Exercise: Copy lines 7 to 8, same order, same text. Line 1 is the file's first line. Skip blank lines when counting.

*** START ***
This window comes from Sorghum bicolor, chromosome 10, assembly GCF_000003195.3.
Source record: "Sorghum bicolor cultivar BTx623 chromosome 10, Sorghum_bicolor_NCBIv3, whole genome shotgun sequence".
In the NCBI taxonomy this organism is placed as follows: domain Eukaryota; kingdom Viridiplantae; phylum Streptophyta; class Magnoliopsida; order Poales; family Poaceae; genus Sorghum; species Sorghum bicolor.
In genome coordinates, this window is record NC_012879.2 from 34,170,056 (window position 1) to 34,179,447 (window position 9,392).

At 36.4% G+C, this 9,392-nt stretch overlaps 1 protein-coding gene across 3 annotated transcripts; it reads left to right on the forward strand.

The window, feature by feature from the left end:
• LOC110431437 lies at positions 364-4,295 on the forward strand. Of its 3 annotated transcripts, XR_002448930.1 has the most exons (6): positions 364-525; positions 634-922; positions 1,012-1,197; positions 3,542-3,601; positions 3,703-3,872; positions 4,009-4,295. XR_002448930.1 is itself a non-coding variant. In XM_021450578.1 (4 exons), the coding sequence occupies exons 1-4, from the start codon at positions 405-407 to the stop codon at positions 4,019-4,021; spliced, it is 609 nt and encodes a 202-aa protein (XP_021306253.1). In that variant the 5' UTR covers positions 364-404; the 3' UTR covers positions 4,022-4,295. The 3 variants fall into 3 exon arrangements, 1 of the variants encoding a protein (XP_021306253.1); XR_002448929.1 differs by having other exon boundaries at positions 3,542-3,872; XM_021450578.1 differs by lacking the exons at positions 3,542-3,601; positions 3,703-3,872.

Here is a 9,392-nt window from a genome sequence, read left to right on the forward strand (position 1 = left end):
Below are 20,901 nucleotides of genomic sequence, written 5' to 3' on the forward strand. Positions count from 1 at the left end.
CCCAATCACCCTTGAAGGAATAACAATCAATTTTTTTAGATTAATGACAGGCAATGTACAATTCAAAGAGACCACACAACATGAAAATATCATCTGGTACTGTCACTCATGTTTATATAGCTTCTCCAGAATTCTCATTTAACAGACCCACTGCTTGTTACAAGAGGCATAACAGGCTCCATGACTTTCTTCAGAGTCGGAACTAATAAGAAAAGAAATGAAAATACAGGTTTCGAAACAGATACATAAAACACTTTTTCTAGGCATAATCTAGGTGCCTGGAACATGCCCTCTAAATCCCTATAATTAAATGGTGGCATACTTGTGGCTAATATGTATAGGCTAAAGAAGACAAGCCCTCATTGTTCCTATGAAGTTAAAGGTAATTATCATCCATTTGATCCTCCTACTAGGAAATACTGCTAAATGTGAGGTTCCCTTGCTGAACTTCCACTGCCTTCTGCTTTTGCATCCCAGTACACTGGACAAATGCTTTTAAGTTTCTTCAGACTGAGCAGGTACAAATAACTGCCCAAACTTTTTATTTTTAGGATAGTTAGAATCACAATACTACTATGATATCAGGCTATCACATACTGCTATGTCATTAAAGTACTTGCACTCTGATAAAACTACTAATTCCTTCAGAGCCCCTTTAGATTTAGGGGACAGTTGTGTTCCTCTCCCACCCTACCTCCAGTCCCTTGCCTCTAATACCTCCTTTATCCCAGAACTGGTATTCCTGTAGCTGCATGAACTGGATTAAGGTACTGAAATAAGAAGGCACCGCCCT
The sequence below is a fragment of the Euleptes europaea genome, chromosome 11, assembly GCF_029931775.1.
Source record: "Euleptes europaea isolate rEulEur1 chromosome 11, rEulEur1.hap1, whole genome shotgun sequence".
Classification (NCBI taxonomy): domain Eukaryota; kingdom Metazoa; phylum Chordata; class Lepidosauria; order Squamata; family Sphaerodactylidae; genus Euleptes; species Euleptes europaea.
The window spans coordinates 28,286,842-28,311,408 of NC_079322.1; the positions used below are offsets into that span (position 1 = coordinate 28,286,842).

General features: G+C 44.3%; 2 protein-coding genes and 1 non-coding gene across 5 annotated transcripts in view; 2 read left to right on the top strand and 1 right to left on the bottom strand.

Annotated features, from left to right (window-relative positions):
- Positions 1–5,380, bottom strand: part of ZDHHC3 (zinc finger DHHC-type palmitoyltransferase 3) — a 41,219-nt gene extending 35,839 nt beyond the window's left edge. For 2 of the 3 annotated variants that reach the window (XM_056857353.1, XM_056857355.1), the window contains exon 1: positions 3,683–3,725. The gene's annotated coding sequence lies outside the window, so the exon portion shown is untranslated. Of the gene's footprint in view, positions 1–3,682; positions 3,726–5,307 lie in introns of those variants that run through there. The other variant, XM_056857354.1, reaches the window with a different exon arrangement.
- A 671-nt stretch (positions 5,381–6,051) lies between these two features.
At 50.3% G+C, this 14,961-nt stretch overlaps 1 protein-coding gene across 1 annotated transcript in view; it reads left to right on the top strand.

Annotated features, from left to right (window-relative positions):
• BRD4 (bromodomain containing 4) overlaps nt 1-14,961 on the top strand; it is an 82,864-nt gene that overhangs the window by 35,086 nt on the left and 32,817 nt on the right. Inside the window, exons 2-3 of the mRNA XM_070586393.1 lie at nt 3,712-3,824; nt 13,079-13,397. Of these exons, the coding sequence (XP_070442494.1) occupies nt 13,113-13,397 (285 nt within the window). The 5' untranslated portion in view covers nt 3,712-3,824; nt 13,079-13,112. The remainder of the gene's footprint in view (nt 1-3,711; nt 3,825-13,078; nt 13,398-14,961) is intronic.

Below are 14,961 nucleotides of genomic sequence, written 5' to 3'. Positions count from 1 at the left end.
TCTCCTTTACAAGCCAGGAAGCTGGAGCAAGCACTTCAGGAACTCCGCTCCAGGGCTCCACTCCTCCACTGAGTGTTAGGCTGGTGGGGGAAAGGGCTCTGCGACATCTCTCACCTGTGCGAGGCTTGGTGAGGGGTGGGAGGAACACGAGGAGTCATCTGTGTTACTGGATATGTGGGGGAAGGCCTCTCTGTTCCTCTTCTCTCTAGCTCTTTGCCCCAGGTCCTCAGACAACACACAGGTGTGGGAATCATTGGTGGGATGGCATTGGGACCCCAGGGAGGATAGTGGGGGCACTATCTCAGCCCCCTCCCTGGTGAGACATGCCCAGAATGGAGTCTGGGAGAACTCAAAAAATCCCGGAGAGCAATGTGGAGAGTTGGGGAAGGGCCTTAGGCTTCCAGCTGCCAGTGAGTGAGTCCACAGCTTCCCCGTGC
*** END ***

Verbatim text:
• LOC110431437 lies at positions 364-4,295 on the forward strand. Of its 3 annotated transcripts, XR_002448930.1 has the most exons (6): positions 364-525; positions 634-922; positions 1,012-1,197; positions 3,542-3,601; positions 3,703-3,872; positions 4,009-4,295. XR_002448930.1 is itself a non-coding variant. In XM_021450578.1 (4 exons), the coding sequence occupies exons 1-4, from the start codon at positions 405-407 to the stop codon at positions 4,019-4,021; spliced, it is 609 nt and encodes a 202-aa protein (XP_021306253.1). In that variant the 5' UTR covers positions 364-404; the 3' UTR covers positions 4,022-4,295. The 3 variants fall into 3 exon arrangements, 1 of the variants encoding a protein (XP_021306253.1); XR_002448929.1 differs by having other exon boundaries at positions 3,542-3,872; XM_021450578.1 differs by lacking the exons at positions 3,542-3,601; positions 3,703-3,872.

Here is a 9,392-nt window from a genome sequence, read left to right on the forward strand (position 1 = left end):